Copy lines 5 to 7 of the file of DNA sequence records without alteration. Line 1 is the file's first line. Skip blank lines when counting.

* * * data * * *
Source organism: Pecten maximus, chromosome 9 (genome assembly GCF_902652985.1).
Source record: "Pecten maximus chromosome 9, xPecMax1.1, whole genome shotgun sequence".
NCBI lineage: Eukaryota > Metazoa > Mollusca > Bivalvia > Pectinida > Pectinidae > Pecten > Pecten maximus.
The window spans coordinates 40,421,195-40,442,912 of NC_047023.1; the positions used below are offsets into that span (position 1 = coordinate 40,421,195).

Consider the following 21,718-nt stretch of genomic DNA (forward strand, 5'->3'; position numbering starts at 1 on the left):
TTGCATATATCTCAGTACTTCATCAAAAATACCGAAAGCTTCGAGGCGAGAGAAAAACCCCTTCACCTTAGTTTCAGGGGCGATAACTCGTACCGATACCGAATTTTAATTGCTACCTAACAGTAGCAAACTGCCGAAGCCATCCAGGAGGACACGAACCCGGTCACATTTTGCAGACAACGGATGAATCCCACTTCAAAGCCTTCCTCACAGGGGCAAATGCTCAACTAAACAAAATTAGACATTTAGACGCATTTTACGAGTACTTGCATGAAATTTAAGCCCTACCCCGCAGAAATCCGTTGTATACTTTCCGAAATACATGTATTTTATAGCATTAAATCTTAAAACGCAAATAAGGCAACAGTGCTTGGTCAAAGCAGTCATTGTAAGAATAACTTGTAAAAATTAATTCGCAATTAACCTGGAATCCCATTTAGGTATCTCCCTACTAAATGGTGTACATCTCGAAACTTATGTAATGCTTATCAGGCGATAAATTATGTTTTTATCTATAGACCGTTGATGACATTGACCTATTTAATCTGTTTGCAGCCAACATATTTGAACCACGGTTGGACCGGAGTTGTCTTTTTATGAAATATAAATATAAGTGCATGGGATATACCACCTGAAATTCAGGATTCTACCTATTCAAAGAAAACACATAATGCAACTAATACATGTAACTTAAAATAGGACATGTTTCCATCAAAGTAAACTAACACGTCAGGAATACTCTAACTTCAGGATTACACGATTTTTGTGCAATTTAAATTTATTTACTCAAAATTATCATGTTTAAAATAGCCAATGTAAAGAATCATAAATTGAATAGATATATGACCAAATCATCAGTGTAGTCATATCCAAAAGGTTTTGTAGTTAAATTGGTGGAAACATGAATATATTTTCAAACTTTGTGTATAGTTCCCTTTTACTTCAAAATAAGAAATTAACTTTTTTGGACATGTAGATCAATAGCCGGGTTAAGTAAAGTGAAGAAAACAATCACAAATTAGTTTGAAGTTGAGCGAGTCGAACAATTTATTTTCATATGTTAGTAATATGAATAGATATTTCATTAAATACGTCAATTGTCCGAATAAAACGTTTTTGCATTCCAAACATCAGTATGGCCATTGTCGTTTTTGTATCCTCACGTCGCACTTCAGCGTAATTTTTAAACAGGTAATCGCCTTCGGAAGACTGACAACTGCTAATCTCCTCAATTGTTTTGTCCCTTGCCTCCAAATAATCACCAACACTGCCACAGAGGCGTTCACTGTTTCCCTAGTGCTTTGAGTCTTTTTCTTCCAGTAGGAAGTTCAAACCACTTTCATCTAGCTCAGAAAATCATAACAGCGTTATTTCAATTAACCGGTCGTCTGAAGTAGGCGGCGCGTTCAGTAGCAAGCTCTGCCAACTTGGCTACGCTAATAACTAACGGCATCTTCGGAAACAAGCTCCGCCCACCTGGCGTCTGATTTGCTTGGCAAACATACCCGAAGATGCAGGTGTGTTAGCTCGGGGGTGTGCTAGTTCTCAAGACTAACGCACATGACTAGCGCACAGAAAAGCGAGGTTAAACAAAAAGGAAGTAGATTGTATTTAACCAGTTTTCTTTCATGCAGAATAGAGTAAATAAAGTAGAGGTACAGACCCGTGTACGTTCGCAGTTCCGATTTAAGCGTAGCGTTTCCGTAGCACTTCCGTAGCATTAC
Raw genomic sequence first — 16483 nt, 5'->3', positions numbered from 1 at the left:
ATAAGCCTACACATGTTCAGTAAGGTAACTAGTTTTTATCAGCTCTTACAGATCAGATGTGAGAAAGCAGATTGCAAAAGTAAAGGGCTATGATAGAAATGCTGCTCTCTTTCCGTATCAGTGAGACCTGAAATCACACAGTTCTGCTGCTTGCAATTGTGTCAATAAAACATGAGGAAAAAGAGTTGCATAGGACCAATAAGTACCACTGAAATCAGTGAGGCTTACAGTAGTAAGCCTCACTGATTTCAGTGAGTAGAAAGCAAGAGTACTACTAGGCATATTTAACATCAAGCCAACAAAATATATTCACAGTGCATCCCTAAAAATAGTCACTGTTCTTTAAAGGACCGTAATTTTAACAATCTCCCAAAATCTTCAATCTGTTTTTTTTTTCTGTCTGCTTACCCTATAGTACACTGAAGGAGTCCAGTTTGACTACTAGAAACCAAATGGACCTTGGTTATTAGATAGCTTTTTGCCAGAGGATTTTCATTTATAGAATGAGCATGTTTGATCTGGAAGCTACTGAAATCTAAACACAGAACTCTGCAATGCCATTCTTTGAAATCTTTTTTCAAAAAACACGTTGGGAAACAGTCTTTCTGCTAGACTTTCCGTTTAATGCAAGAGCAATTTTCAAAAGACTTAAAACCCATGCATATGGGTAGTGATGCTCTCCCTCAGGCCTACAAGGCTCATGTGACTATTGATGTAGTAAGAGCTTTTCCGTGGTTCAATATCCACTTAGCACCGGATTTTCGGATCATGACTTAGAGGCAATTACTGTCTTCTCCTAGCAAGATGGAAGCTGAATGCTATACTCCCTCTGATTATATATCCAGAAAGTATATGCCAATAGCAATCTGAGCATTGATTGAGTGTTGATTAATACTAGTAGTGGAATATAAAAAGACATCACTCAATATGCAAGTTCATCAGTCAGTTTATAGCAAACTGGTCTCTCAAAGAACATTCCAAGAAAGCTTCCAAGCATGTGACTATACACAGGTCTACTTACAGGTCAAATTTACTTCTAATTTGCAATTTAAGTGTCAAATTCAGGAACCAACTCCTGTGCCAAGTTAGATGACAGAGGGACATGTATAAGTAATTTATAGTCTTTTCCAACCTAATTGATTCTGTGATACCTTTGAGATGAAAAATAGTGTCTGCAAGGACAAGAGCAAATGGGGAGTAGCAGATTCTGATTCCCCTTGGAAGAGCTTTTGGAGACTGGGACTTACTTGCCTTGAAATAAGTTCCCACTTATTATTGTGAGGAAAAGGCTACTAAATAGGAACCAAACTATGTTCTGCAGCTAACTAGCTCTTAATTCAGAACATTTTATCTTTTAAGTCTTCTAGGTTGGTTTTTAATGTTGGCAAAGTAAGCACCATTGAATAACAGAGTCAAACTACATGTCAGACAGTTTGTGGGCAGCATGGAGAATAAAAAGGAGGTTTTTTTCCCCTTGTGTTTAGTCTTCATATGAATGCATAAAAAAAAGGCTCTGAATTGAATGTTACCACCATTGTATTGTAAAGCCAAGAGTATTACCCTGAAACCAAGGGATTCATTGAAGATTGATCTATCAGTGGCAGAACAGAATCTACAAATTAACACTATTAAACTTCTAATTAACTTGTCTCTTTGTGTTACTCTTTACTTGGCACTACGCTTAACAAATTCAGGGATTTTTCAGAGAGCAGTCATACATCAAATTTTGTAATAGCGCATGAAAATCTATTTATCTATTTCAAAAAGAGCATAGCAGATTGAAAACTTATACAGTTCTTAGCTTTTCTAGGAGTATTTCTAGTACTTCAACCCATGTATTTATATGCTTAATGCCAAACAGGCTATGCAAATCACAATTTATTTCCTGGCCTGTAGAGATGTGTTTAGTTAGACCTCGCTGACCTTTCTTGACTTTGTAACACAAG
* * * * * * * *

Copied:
Consider the following 21,718-nt stretch of genomic DNA (forward strand, 5'->3'; position numbering starts at 1 on the left):
TTGCATATATCTCAGTACTTCATCAAAAATACCGAAAGCTTCGAGGCGAGAGAAAAACCCCTTCACCTTAGTTTCAGGGGCGATAACTCGTACCGATACCGAATTTTAATTGCTACCTAACAGTAGCAAACTGCCGAAGCCATCCAGGAGGACACGAACCCGGTCACATTTTGCAGACAACGGATGAATCCCACTTCAAAGCCTTCCTCACAGGGGCAAATGCTCAACTAAACAAAATTAGACATTTAGACGCATTTTACGAGTACTTGCATGAAATTTAAGCCCTACCCCGCAGAAATCCGTTGTATACTTTCCGAAATACATGTATTTTATAGCATTAAATCTTAAAACGCAAATAAGGCAACAGTGCTTGGTCAAAGCAGTCATTGTAAGAATAACTTGTAAAAATTAATTCGCAATTAACCTGGAATCCCATTTAGGTATCTCCCTACTAAATGGTGTACATCTCGAAACTTATGTAATGCTTATCAGGCGATAAATTATGTTTTTATCTATAGACCGTTGATGACATTGACCTATTTAATCTGTTTGCAGCCAACATATTTGAACCACGGTTGGACCGGAGTTGTCTTTTTATGAAATATAAATATAAGTGCATGGGATATACCACCTGAAATTCAGGATTCTACCTATTCAAAGAAAACACATAATGCAACTAATACATGTAACTTAAAATAGGACATGTTTCCATCAAAGTAAACTAACACGTCAGGAATACTCTAACTTCAGGATTACACGATTTTTGTGCAATTTAAATTTATTTACTCAAAATTATCATGTTTAAAATAGCCAATGTAAAGAATCATAAATTGAATAGATATATGACCAAATCATCAGTGTAGTCATATCCAAAAGGTTTTGTAGTTAAATTGGTGGAAACATGAATATATTTTCAAACTTTGTGTATAGTTCCCTTTTACTTCAAAATAAGAAATTAACTTTTTTGGACATGTAGATCAATAGCCGGGTTAAGTAAAGTGAAGAAAACAATCACAAATTAGTTTGAAGTTGAGCGAGTCGAACAATTTATTTTCATATGTTAGTAATATGAATAGATATTTCATTAAATACGTCAATTGTCCGAATAAAACGTTTTTGCATTCCAAACATCAGTATGGCCATTGTCGTTTTTGTATCCTCACGTCGCACTTCAGCGTAATTTTTAAACAGGTAATCGCCTTCGGAAGACTGACAACTGCTAATCTCCTCAATTGTTTTGTCCCTTGCCTCCAAATAATCACCAACACTGCCACAGAGGCGTTCACTGTTTCCCTAGTGCTTTGAGTCTTTTTCTTCCAGTAGGAAGTTCAAACCACTTTCATCTAGCTCAGAAAATCATAACAGCGTTATTTCAATTAACCGGTCGTCTGAAGTAGGCGGCGCGTTCAGTAGCAAGCTCTGCCAACTTGGCTACGCTAATAACTAACGGCATCTTCGGAAACAAGCTCCGCCCACCTGGCGTCTGATTTGCTTGGCAAACATACCCGAAGATGCAGGTGTGTTAGCTCGGGGGTGTGCTAGTTCTCAAGACTAACGCACATGACTAGCGCACAGAAAAGCGAGGTTAAACAAAAAGGAAGTAGATTGTATTTAACCAGTTTTCTTTCATGCAGAATAGAGTAAATAAAGTAGAGGTACAGACCCGTGTACGTTCGCAGTTCCGATTTAAGCGTAGCGTTTCCGTAGCACTTCCGTAGCATTAC
Raw genomic sequence first — 16483 nt, 5'->3', positions numbered from 1 at the left: